Mr Hogben was head of Structured Funding and Investments at ABN Amro. He was made redundant when he was aged 42 after ABN Amro was taken over by Royal Bank of Scotland. Mr Hogben brought claims for unfair dismissal and age discrimination and brought these discrimination claims in respect of 4 aspects of his treatment: non selection, pro rata bonus, enhanced redundancy payment and the compromise agreement. 

ABN Amro applied to have his claims struck out as having no reasonable prospects of success. The Employment Tribunal initially struck out just one of Mr Hogben’s four claims. ABN Amro therefore appealed this decision, with Mr Hogben counter-appealing against his one claim being struck out.

The Employment Appeal Tribunal dealt with each of the claims of Mr Hogben’s age discrimination in turn.

Non selection

Mr Hogben claimed that his non selection for one of the new roles was because of his age and he argued that this was inferred from the ages of those appointed (though he was wrong about the ages of those appointed). The Employment Tribunal refused to strike out this claim, but the Employment Appeal Tribunal disagreed and the claim was struck out; the claim in their opinion was “fanciful” as Mr Hogben’s suggestion was that the decision-maker was influenced by the fact that one successful candidate was nine months older than him.

The Employment Appeal Tribunal also said no weight should be attached to the possibility that evidence in support of a claim could be adduced from cross examination in due course. It is up to the Claimant to show a prima facie case of discrimination and if he cannot do so, then it is sensible that the claim be struck out as having no reasonable prospects of success.

Pro rata bonus

ABN Amro had a policy that they would pay a pro rata bonus to employees who were made redundant, but then changed this so that their policy was that an employee also had to show that there were “exceptional circumstances” that mean deserve that they should receive a pro rata bonus.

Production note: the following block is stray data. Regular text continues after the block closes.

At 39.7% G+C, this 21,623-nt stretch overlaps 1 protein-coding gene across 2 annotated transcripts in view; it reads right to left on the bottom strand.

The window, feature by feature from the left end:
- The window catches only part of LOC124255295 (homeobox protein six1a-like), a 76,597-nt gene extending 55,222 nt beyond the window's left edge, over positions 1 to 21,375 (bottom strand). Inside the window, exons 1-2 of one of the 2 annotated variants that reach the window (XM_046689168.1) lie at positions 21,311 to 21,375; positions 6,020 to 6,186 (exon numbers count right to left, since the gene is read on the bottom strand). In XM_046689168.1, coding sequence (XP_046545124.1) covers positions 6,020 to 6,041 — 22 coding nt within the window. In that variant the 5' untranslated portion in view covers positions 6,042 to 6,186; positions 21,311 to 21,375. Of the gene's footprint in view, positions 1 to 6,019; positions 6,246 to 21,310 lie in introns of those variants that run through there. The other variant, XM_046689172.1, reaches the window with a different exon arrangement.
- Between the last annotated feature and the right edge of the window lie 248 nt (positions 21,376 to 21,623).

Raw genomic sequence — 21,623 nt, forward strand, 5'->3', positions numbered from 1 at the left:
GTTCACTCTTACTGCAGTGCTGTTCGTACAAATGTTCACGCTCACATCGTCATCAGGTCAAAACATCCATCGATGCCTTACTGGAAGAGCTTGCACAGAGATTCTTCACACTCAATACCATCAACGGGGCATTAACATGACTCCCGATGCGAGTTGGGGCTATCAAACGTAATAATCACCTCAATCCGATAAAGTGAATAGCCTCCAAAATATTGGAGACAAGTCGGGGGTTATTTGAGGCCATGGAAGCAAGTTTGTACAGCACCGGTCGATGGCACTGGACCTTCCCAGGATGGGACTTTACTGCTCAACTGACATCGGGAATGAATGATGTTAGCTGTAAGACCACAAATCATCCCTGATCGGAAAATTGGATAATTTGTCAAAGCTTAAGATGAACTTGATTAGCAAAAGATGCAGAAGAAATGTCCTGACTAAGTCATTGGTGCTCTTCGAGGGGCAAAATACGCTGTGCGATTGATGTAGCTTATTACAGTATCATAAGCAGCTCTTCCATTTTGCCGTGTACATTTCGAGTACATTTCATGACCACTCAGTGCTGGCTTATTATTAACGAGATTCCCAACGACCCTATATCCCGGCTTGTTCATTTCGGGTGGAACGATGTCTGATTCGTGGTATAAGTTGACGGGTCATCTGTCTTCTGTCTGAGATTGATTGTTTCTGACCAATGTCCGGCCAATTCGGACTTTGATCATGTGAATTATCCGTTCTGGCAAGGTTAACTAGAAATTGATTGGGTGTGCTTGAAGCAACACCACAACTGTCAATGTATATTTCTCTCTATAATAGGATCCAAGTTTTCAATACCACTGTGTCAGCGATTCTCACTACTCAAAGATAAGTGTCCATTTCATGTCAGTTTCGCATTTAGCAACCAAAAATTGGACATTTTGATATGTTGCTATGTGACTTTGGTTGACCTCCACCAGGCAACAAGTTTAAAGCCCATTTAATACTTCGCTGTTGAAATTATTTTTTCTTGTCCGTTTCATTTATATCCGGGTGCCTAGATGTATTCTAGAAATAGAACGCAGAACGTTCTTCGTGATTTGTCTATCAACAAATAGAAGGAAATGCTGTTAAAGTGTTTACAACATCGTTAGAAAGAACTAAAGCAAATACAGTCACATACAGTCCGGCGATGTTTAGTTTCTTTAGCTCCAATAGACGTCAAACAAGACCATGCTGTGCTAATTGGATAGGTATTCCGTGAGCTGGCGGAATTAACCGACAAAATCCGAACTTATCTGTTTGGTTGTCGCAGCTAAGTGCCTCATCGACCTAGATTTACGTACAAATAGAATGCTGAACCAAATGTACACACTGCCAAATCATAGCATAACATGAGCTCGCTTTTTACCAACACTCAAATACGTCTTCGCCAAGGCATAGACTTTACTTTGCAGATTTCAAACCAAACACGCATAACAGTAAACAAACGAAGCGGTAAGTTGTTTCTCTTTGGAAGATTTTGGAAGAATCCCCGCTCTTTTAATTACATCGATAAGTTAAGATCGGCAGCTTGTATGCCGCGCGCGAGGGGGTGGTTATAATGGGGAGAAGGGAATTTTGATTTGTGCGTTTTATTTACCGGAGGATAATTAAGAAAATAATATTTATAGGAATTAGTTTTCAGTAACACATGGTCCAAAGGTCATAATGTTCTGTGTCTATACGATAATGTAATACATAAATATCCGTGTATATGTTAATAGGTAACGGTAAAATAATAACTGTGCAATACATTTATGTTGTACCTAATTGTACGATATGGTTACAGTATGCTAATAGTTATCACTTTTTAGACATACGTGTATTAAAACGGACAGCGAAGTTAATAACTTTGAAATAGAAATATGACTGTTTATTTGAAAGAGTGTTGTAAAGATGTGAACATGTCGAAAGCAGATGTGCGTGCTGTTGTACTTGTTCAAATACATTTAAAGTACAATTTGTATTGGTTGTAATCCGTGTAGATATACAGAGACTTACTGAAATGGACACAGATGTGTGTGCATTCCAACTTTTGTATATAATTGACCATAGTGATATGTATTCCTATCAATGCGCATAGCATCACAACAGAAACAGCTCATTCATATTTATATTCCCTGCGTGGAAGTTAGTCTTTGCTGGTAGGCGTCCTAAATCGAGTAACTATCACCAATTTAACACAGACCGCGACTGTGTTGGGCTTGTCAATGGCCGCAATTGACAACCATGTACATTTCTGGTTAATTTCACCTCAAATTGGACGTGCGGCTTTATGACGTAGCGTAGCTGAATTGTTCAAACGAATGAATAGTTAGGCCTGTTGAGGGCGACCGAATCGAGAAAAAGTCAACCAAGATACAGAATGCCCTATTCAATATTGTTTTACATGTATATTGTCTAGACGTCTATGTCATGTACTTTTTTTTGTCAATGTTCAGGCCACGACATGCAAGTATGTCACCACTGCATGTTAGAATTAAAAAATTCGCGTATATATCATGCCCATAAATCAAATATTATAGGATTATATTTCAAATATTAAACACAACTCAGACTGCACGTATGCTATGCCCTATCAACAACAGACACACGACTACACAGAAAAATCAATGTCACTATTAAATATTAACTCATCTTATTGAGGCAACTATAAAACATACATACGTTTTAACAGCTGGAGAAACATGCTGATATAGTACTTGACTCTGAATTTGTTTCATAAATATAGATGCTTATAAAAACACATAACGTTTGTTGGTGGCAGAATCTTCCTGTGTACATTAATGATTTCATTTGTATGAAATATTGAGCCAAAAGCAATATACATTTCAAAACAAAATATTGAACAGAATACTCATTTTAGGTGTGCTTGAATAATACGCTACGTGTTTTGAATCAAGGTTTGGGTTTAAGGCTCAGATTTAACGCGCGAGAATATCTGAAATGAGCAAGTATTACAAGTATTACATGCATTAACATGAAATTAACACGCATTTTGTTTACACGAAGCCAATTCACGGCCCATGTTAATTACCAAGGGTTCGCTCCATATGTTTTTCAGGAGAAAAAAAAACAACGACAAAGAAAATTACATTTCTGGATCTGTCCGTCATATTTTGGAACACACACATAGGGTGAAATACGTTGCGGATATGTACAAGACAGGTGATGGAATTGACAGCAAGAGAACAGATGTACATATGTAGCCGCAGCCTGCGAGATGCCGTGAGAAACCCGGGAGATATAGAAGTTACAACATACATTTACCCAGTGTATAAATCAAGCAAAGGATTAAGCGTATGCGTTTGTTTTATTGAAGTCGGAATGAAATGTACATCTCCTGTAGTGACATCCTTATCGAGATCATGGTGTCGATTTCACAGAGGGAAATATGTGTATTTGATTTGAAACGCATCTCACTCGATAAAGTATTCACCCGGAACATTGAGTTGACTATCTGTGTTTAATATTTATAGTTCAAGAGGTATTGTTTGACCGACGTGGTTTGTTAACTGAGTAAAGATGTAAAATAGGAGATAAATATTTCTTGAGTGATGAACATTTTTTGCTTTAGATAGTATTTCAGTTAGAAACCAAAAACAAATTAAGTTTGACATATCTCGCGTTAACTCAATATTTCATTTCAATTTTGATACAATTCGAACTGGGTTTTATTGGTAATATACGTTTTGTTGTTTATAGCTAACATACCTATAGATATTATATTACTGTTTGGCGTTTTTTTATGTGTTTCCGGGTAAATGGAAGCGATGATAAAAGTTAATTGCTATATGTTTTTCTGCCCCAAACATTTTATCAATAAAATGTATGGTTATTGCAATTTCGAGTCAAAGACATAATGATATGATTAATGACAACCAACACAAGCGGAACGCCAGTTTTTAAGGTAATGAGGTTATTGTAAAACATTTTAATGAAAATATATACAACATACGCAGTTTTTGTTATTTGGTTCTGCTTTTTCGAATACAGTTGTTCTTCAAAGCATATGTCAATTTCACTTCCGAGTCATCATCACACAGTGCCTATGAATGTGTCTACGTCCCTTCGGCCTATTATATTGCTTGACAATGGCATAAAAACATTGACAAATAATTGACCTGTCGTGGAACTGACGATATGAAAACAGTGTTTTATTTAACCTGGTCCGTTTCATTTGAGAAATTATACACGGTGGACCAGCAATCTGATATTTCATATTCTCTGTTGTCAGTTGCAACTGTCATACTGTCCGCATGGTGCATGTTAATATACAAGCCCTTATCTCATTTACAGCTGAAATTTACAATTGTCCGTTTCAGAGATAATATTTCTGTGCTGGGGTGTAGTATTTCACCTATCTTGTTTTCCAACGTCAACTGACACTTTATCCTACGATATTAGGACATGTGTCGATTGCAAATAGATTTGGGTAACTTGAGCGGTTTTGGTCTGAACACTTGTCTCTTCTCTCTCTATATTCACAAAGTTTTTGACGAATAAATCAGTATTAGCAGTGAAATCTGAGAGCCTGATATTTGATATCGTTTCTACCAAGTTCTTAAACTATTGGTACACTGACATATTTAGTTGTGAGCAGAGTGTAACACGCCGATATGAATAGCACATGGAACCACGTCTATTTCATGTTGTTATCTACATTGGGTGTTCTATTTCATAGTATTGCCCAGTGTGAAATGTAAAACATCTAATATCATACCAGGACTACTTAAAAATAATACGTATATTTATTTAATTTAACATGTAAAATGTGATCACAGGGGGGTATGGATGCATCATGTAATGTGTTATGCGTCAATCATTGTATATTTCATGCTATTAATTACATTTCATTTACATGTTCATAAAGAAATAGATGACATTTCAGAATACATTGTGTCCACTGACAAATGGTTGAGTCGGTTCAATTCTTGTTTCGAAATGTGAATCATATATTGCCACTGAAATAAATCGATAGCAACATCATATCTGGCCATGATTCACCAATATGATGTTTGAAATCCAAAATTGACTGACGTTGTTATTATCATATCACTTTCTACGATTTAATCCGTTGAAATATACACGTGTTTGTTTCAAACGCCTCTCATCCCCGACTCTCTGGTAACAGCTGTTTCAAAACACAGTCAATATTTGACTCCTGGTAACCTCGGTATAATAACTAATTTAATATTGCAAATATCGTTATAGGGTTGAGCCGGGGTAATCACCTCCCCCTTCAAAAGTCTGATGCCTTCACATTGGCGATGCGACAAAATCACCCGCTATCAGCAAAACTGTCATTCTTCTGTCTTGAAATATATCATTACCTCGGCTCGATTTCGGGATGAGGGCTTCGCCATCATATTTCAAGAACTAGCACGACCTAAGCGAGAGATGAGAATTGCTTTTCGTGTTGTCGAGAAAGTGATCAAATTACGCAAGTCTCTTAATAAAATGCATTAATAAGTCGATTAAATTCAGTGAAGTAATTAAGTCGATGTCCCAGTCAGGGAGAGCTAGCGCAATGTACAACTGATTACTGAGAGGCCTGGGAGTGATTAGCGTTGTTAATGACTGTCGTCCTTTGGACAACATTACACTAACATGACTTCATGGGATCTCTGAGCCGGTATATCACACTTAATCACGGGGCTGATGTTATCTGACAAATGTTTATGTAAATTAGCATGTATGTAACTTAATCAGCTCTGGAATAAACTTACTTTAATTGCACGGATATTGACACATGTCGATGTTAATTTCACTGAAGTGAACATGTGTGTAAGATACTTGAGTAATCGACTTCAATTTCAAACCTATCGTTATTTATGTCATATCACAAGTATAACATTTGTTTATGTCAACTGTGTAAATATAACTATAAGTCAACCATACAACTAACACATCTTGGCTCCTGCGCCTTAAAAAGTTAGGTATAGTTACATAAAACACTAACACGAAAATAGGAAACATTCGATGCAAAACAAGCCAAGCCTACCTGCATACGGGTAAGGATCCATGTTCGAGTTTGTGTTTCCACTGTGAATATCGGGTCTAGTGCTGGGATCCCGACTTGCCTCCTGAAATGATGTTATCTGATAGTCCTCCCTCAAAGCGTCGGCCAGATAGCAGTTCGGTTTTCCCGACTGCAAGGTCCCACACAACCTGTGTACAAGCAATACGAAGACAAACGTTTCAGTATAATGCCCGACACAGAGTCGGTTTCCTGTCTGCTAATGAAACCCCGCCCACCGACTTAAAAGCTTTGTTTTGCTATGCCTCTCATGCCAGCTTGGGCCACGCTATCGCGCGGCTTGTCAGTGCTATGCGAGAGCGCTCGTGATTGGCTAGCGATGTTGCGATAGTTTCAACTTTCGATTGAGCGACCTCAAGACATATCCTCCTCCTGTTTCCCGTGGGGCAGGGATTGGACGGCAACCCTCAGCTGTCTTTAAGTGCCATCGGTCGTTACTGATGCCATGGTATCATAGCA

As both of the old and the new requirements were age neutral, Mr Hogben instead argued that the change from one policy to the other was a policy in itself and was directly and indirectly age discriminatory. The Employment Appeal Tribunal rejected this. A policy must apply to the employee and to the comparator group at the same time. Where a new policy was applied that was to an employee's disadvantage, unless that policy was discriminatory in itself, no case for indirect discrimination could be made out. ABN Amro's new policy was entirely age-neutral and so Mr Hogben’s claim under this head was struck out.

Enhanced redundancy payment

ABN Amro’s redundancy policy meant that employees would receive one month’s basic pay (excluding bonus) for each year they had been with the firm, subject to a minimum of nine months pay. After initially misunderstanding the nature of the scheme, Mr Hogben argued that the scheme was indirectly discriminatory as although it conferred an advantage on all age groups, he was not obtaining sufficient advantage relative to his length of service.

Mr Hogben’s claim under this head was not struck out.

The Employment Appeal Tribunal also said that where an employer is attempting to justify part of a redundancy scheme, it is not necessarily relevant if other features of the scheme discriminate against other age groups. This is only relevant if the employer is attempting to rely on the other features as part of their reason.

Compromise agreement

The enhanced redundancy pay referred to above was offered if Mr Hogben entered into a compromise agreement which, amongst other things, would compromise claims for age discrimination.

Mr Hogben claimed this was age discriminatory but both the Employment Tribunal and Employment Appeal Tribunal disagreed. It did not place any age groups at a disadvantage and even if it did, strong public policy elements would enable the scheme to be justified. Compromise agreements are a proportionate means of achieving the legitimate aim of settling claims.

The Employment Tribunal struck out this head of Mr Hogben’s claim and the Employment Appeal Tribunal upheld this decision.

The judgment is available here.

ABN Amro Management Services Ltd & Anor -v- Hogben [2009] UKEAT 0266_09_0111 (1 November 2009)